EA I've been thinking about noise in relation to body, noise vs performance that’s meaningful or recognizable in some kind of dominant terms- and maybe this is similar to the end of the musing on your writing page from a few years ago-
"How about art as self ruination: a mess on purpose. Hard on purpose. Makes curators look away: revulsion. Revulsion is a looking away, but also a squirming away. A visceral and visual response. A very real one as well. A response that I seek, especially as a woman from a fucked up class background, I have had many experiences of revulsion, and grew up in a situation that would repulse most artists. Also part of why I do a lot, because you can’t possibly see everything I do. As much of a narcissist as I can be, I will always maintain some invisibility.”
is there anything else you want to say on that?
LB art is time travel, i was talking with quintan wikswo last week and she said that it takes a few generations to understand the groundbreaking creative work that is happening now. so that's why so many artists get "recognized" at institutional levels posthumously but more importantly how we both prefigure (nice word) and respond at any and all moments. which is why we want to cry all the time.
EA not just because of stevie wonder?
LB not because of stevie but INSPIRED by stevie. he is such a wildly channeling humyn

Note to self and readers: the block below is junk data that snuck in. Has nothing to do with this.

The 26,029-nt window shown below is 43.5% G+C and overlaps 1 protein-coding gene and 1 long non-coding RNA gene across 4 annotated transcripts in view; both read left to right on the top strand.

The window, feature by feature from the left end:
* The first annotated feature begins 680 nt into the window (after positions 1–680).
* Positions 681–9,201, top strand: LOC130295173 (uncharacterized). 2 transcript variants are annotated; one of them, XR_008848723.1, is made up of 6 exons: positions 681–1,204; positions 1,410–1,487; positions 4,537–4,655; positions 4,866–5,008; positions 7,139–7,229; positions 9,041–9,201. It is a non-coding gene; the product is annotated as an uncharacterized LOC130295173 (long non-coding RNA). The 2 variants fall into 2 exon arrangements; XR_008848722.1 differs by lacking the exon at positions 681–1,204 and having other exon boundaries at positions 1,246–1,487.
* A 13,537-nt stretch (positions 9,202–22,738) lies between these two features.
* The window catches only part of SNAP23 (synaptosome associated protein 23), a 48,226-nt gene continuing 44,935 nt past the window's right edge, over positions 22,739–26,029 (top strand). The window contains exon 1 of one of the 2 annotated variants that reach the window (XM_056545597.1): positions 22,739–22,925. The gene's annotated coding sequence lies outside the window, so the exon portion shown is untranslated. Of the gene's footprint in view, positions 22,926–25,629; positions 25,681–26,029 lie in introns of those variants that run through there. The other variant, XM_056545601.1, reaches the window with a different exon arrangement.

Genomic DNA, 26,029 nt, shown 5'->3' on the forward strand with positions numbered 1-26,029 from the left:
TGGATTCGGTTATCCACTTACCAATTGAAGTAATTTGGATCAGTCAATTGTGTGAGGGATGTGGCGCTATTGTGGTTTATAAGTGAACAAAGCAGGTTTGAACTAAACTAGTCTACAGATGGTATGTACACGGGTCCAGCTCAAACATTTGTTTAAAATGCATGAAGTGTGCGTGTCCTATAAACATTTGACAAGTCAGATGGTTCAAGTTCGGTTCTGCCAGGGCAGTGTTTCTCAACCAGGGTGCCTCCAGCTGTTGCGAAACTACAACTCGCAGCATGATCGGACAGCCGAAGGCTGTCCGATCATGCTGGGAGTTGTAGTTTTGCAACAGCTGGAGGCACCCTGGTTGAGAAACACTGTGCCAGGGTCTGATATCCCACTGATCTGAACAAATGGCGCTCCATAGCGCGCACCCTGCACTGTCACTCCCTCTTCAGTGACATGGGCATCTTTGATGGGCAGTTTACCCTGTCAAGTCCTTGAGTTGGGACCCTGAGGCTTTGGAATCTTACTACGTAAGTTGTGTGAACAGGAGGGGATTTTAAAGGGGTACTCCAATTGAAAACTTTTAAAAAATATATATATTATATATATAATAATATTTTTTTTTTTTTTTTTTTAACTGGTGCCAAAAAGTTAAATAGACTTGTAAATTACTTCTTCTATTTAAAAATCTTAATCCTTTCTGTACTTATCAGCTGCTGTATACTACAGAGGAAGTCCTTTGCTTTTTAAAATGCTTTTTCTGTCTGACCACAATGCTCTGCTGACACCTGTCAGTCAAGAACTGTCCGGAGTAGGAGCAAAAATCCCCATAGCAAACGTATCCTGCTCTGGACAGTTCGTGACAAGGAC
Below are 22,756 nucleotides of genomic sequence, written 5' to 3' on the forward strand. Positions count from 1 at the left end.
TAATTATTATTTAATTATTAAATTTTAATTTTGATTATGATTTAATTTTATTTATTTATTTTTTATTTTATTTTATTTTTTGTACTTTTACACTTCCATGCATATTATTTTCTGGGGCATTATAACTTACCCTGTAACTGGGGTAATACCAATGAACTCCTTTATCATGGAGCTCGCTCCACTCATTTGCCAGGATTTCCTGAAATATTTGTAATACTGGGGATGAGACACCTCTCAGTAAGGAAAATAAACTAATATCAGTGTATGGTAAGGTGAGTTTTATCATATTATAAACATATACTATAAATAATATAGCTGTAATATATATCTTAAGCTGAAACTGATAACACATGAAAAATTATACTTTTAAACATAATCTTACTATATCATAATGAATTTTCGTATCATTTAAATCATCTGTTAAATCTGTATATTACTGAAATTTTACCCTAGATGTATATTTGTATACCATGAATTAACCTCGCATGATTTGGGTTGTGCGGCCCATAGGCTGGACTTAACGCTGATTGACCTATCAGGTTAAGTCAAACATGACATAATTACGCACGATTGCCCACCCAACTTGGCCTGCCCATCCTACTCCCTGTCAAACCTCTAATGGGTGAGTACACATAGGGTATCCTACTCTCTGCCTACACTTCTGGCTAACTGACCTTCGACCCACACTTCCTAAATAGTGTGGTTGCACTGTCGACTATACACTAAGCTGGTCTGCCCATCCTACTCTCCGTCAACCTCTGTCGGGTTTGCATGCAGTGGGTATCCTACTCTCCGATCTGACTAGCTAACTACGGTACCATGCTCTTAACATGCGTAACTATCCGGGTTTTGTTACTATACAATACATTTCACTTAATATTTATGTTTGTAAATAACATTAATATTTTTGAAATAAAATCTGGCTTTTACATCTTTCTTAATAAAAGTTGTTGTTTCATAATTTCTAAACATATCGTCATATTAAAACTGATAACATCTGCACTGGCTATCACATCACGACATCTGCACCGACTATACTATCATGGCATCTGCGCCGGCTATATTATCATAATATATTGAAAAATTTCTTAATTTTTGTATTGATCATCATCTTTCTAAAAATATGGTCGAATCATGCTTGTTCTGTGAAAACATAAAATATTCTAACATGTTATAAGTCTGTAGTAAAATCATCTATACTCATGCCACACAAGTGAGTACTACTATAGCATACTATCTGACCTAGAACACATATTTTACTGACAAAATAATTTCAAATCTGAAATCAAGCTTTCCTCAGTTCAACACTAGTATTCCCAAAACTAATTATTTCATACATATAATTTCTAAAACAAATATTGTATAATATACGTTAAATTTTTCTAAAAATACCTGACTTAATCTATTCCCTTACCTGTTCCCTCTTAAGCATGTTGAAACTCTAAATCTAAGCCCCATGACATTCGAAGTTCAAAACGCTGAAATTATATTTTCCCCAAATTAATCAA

EA do you think that understanding process is accelerated these days or same as it ever was?
LB accelerated in general by people who watch art?
EA hm actually I'm tangling myself here- I'm going to pivot
Jacob Wick, who is also performing on sunday- and I also talked about time travel
time warp, actually
Can you maybe say more about art and time travel?
LB hahah pivot away
in truth we are past present and future all at the same time. i'm noticing right now a really amazing and wondrous trend toward ancestor communication/dealing with generational trauma plus also futurism. this of course is and always has been spearheaded by poc (shout out to sun ra) and now that more poc artists are being accepted and respected by the mainstream in avant garde communities and institutions, we are seeing it more. performance specifically is a time warp; we accelerate, trim the fat of excess time, or we slow things down to where it felt like an hour but it was only 20 minutes and how did you do all that in 20 minutes!? it's because time is a goddamned flat circle and we are playing with it like any other material.
EA hell yeah
of course many somatic modalities are tied to that kind of conjuring and release. performance ups the ante i think
because we are in this place of having to be super self and other focused at the same time. super grounded, kinda look at me narcissistic, very much connected to all energies at once so we can channel it into our own action and presence.
EA its powerful that the incorporeal comes to us through the most physical processes
LB but it all is corporeal
it all is body, it all is matter
and i'm saying even if others who are not "us" have lived through it, if we are close to them, we have. i really believe that, on some level. not in that dumb epigenetics kind of way but in the way that we again are very porous.
EA right right
LB if only people considered that more maybe empathy would become more important to people but in this hellishly oppressive world we become small.
EA that sounds like a solid way to end- I kind of lost track of time here ha. thank you! thanks thanks